The term Panama Mount describes a gunmount developed by the U.S. Army in Panama during the 1920s for fixed coastal artillery positions. Panama mounts were widely used during the buildup to and during World War II by the United States military.
The mounts could be constructed as either full, 3/4 or half circles of steel rail set in concrete with a diameter of approximately 36 feet. A concrete column with a diameter of ten feet was constructed in the center of the circle to support the gun and carriage. The concrete column was connected to the outer concrete ring by concrete beams for alignment/stability. Originally traverse was accomplished with several men and prybars to move the trailing arms around the steel ring. Later installations included a geared steel ring just inside of the outer steel rail for improved traverse. Canon de 155mm GPF, designated 155 mm gun M1917/M1918s in U.S. service, were often married with Panama mounts.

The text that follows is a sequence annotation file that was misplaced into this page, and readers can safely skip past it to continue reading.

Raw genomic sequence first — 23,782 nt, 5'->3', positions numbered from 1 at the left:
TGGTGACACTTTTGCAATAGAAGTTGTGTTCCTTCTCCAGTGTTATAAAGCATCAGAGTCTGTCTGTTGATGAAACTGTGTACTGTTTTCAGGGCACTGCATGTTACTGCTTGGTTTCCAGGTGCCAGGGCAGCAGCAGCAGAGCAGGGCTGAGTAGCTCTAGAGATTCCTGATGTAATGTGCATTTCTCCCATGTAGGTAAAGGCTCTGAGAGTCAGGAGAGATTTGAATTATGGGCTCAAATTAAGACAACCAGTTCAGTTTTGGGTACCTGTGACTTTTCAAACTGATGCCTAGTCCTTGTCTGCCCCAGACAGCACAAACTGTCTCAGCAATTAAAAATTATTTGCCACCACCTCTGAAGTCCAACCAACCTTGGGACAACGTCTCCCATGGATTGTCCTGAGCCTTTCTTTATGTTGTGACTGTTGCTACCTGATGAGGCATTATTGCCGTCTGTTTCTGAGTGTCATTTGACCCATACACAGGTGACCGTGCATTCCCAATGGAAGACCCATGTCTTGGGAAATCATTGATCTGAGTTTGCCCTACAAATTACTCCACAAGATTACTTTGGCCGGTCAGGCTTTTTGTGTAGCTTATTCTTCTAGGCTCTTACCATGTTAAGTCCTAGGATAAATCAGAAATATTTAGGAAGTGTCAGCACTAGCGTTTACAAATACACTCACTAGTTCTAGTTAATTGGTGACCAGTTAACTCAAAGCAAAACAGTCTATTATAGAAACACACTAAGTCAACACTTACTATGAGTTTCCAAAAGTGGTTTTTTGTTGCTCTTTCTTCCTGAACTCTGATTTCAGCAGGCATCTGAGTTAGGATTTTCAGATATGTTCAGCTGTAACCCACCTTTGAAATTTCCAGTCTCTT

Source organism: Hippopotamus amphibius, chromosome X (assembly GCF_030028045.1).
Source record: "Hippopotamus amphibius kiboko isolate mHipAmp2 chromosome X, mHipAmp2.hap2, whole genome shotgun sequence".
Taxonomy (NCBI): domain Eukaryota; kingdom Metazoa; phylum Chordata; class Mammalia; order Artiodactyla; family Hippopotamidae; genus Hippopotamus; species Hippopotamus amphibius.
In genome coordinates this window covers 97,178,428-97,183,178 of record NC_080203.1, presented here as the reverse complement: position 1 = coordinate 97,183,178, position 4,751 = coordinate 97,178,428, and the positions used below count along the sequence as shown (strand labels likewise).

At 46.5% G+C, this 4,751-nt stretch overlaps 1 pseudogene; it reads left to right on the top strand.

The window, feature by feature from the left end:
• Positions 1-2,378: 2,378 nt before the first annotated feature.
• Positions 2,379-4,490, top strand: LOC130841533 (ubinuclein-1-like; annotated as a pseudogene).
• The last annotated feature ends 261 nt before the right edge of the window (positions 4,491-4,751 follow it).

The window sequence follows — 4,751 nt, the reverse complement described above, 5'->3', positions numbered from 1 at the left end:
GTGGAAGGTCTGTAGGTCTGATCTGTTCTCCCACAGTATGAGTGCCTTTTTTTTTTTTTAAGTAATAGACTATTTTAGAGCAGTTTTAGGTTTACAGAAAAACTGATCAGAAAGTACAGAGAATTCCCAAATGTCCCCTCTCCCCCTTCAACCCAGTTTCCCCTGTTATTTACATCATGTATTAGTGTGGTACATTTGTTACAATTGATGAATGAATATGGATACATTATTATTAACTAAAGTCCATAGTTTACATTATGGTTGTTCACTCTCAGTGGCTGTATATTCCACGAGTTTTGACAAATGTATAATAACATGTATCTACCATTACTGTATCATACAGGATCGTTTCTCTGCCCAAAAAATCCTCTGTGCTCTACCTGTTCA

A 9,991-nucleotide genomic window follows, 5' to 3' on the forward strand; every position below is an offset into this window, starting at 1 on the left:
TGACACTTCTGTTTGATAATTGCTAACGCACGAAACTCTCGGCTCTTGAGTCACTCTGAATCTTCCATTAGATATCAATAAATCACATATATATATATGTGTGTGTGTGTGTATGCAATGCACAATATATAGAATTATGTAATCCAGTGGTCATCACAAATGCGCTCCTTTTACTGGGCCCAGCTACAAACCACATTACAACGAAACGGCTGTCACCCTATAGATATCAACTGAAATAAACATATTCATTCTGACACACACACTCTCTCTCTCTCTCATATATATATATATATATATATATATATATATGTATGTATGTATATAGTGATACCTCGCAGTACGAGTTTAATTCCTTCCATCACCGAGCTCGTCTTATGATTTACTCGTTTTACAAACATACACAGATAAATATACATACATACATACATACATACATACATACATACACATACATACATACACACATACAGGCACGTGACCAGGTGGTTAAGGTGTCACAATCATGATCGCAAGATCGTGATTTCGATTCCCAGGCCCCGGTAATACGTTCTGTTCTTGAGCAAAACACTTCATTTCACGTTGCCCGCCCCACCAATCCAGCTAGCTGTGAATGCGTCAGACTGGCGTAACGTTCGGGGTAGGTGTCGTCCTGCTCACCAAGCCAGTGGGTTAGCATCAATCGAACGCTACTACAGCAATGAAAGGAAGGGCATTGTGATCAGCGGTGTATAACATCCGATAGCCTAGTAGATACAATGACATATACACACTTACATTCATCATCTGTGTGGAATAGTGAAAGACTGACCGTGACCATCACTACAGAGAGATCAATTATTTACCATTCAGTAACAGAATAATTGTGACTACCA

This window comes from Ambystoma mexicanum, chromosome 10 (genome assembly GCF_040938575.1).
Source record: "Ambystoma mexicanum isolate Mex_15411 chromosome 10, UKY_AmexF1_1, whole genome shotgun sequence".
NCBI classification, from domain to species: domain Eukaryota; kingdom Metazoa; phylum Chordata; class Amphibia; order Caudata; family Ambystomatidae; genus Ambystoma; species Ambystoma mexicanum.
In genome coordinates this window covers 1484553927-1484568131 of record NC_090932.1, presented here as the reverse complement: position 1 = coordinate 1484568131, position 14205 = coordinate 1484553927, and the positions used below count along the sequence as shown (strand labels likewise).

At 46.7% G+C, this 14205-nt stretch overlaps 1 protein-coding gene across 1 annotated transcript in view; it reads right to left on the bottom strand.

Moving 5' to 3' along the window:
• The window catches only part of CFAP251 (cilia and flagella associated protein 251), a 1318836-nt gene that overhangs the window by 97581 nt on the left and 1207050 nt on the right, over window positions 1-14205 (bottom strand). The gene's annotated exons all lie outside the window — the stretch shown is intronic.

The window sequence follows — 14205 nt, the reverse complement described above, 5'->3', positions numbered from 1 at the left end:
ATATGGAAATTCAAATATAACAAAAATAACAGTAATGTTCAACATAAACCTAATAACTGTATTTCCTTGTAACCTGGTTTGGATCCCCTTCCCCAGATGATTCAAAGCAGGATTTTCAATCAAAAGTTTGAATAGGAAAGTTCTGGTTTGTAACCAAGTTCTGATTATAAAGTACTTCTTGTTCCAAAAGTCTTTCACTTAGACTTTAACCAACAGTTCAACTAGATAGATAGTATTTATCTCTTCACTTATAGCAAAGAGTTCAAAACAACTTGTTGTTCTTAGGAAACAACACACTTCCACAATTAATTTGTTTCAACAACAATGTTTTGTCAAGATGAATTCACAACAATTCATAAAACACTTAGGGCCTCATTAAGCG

The term Panama mount is often incorrectly used to describe other gunmounts with similar layouts and/or purpose.
Many surviving examples of these mounts can be found throughout California, Florida, and Alaska.
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